I’ve been a little tardy in updating my AP Stylebook, but I now have the current, 2007 edition on my desk. Perusing it shows that the concept of “hard and fast rules” is as ambiguous in grammar as it is in politics.

For example, expounding on when to use the abbreviation “U.S.” vs. “United States,” my trusty 2004 version of the journalist’s bible proclaimed, “Spell out when used as a noun. Use U.S. only as an adjective.” The 2007 edition has eliminated any mention of this rule.

Similarly, the guide from four years ago provided a choice of “fund raising,” “fund-raising” and “fund raiser,” depending on how the words were used in a sentence. Last year’s version, however, says that “fundraising” and “fundraiser” should be “one word in all cases.”

While AP still capitalizes “Web” and insists against all good reason that “Bachelor of Arts” must take caps as well, I think the lesson here is not to take our words for granted. They can be altered in form, meaning and impact by both events and time.

Look at the political fireworks arising from the “just words” debate over Sen. Obama’s speechifying vs. Sen. Clinton’s claims of experience.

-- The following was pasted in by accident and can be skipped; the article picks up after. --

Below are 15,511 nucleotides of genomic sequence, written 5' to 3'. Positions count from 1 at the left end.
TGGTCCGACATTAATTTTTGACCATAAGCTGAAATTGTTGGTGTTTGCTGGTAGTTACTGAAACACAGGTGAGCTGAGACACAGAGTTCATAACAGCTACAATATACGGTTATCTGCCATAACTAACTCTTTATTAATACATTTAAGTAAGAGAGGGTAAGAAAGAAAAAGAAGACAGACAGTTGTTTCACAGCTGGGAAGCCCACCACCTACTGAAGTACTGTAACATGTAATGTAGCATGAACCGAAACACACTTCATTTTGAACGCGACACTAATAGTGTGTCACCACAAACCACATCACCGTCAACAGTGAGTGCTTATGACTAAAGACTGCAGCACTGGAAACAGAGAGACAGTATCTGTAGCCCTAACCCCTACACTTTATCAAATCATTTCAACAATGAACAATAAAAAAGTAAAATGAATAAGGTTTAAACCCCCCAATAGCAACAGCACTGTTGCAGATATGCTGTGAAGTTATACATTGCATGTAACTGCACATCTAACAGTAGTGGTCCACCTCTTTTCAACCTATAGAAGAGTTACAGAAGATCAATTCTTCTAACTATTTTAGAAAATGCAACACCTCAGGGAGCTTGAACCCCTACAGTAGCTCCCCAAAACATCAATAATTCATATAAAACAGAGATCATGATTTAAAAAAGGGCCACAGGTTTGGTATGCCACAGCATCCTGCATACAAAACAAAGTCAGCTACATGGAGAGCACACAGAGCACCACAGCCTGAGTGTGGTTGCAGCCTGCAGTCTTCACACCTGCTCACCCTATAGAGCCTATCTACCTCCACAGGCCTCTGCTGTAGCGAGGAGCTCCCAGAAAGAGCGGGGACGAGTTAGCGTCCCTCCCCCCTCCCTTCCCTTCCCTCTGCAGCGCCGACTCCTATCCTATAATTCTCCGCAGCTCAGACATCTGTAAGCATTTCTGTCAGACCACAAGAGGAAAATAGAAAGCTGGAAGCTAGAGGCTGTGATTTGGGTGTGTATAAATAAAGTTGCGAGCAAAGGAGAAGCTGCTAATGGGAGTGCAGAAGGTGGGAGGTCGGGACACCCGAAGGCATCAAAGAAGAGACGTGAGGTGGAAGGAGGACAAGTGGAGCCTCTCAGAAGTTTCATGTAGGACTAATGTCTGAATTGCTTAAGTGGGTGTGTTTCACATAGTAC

Look at the words of Rev. Wright describing the African-American experience in the United States and the words of Sen. Clinton describing her on-the-tarmac experience in Tuzla.

Look at Sen. McCain’s subsequently retracted-and-then restated pronouncement that Shiite Iran has been training Sunni Al-Qaeda.

Words assume a rainbow of hues depending on not just how they are used in a sentence but also the context in which they are used in the public forum. When we communicate, we need to be certain, first, that our choice of words means the same thing to our audience that it does to us and, then, that they will stand up over time as our society changes and as Tim Russert pulls our video from his time vault.

When we joyously announce a major expansion into China as a way to keep our prices down, does that message actually turn customers against us as they struggle to hold onto jobs across America?

Are we surprised to discover that the criticism we leveled at a competitor eventually complicates our merger talks with that same company?

Words endure forever now, online, on screen and on air. Business leaders should strive more than ever to speak to our times in terms that will continue to ring true when those times have changed and our cultural stylebook has evolved.

–by Steve Friedman